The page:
Our guest author this week is Whitney Hess. Whitney is a user experience design consultant based in New York City. She writes about improving the human experience on her blog Pleasure and Pain, and can always be reached on Twitter @whitneyhess. Learn more about her work with startups at http://startUXs.com.
Startups start up with a single idea: a solution they believe the world has never seen. And while no one can argue that they’re the source of much of the industry’s innovation, they’re almost all lacking in purpose.
Most people believe that User Experience is just about finding the best solution for your users — but it’s not. UX is about defining the problem that needs to be solved (the why), defining the types of people who need it to be solved (the who), and defining the way in which it should be solved to be relevant to those people (the how). Yet as a rule, startups are being built on the what.
Don’t agree? Show me a startup with no programmers. They are all building something. Even if it’s nothing.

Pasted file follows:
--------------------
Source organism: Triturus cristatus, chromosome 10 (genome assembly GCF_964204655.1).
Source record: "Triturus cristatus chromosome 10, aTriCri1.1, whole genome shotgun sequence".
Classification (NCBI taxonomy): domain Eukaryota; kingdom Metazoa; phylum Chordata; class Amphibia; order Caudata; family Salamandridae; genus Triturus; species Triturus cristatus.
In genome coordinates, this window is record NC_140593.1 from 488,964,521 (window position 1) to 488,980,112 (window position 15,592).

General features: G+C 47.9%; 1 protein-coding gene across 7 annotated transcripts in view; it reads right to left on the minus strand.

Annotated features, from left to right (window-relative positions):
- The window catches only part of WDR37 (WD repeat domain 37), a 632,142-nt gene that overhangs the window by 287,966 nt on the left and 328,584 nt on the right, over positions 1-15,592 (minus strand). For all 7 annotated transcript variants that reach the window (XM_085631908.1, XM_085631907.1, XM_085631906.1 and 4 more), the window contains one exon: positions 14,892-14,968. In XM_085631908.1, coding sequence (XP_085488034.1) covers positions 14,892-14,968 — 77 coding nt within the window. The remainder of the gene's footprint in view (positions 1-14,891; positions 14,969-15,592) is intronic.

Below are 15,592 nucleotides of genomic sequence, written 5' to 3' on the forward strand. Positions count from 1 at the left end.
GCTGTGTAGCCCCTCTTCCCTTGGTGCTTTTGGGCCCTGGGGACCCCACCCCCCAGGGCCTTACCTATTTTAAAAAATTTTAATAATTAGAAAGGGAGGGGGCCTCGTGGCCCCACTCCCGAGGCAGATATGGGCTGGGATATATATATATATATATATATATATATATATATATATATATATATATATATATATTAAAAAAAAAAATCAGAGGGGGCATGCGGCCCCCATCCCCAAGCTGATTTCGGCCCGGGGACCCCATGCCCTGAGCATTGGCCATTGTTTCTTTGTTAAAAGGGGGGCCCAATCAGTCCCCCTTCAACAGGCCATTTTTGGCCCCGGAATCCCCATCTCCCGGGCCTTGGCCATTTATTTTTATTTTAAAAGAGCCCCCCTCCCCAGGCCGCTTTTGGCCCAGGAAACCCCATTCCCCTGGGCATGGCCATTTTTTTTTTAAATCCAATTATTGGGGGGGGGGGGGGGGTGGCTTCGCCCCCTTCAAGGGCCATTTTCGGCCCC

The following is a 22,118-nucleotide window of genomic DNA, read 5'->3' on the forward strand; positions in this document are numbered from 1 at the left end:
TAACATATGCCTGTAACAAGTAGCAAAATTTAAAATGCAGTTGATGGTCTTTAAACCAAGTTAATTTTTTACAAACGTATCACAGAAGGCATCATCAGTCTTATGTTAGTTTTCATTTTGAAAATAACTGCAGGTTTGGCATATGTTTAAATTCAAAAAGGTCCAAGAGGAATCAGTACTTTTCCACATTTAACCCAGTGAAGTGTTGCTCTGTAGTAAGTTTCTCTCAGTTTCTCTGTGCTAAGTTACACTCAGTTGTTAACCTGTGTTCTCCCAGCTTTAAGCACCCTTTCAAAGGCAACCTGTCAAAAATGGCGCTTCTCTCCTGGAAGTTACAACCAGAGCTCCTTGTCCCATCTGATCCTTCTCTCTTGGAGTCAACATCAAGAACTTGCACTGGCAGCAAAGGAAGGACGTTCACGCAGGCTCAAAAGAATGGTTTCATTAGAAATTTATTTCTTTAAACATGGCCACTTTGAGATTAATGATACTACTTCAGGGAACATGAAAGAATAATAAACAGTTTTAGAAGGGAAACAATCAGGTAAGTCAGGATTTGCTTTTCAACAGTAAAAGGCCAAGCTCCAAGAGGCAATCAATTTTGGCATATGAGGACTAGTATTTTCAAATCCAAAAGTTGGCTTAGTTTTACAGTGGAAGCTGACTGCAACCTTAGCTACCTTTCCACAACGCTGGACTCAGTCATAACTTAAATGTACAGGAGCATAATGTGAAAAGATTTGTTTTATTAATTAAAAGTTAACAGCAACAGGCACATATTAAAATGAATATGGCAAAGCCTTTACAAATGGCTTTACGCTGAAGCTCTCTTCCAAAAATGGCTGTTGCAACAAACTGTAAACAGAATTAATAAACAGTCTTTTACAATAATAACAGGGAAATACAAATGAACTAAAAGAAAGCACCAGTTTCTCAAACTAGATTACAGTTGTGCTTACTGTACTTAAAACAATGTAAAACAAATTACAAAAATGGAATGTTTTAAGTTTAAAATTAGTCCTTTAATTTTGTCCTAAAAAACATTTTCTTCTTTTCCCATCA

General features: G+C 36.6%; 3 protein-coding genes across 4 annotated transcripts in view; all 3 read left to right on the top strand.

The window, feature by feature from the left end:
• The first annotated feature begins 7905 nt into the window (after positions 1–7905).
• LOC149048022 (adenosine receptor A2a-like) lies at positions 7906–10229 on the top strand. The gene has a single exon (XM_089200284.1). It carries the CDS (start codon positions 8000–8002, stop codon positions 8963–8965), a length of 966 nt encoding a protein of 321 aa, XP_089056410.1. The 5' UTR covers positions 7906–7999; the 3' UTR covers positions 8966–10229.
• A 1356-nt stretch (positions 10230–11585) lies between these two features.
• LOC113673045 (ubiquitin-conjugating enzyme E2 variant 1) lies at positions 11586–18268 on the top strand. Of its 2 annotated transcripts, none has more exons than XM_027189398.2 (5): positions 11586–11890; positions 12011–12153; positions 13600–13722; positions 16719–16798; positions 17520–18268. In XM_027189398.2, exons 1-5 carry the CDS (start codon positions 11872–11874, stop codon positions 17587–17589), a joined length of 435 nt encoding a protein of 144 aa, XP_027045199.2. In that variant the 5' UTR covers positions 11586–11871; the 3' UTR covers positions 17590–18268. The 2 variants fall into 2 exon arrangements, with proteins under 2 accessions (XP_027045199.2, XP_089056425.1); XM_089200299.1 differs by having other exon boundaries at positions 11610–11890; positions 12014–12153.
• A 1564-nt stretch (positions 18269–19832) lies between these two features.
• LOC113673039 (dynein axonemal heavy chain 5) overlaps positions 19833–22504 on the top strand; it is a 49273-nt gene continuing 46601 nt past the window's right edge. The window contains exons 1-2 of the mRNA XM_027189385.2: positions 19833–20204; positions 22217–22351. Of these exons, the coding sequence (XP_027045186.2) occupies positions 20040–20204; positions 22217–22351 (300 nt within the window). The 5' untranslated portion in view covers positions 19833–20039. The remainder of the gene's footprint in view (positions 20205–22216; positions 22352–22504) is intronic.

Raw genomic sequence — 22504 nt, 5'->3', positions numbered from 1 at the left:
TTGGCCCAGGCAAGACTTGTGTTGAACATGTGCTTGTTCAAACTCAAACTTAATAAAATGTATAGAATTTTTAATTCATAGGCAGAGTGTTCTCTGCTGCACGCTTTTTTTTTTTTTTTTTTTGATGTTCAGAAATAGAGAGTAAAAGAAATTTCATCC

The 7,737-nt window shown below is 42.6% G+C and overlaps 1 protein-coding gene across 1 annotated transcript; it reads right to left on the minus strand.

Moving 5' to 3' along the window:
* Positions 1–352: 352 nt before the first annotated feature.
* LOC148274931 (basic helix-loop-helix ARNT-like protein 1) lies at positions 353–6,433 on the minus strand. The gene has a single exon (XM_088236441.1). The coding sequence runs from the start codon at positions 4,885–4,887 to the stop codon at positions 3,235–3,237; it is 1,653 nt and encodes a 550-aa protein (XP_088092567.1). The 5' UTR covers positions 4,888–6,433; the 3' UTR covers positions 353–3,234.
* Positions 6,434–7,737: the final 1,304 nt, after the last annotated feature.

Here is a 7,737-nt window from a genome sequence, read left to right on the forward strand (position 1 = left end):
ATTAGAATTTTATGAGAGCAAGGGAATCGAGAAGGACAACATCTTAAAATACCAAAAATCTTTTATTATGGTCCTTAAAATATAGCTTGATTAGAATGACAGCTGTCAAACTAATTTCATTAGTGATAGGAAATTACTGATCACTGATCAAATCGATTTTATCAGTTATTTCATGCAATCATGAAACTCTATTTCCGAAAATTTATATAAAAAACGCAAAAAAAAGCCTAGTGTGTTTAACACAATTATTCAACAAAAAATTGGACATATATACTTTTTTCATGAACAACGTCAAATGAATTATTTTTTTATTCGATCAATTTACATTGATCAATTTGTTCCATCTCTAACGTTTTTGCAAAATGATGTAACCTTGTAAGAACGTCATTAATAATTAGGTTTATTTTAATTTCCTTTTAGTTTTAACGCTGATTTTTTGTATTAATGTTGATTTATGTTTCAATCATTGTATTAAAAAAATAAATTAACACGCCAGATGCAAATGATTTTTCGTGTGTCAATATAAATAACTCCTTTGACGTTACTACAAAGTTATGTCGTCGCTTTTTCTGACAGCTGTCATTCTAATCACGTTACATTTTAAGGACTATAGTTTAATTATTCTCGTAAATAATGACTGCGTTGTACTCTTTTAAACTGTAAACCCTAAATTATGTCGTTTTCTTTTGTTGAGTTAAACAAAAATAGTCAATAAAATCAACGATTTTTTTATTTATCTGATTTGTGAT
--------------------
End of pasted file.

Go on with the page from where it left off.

Yet fewer than 1% of startups have a full-time user experience designer on staff, and their obsession with the what is in large part why.
The challenge lies in the lifeblood of startups: the venture capitalists. Most VCs put their money in whats — not whys or whos or hows. No startup is going to close a Series A round of $5 million without a highly functional what to demo. The product (what) is a lot sexier than the business (why, who, how), and sadly, sex sells. But it also kills.
In Paul Graham’s essay, “The 18 Mistakes that Kill Startups,” #10 is “Having no specific user in mind.” A few great paragraphs, but it can be said in just two words: no strategy.
You know what happens to products with no product strategy? Joost. Wesabe. Pownce. Ning. Tipjoy. I Want Sandy. Bebo. Yahoo!
I once saw a startup demo its product at the NY Tech Meetup, and when someone from the audience asked the founder on stage, “Why would someone need this?” he actually said, “I don’t know.” He sure didn’t.
We as user experience designers can develop the strategy that startups need to survive the hype. Some founders rest on their laurels, but it never lasts. Eventually they step back and realize they need a plan. Understanding. Focus. Differentiation. Framework. Process. Meaning. Think maybe you can help?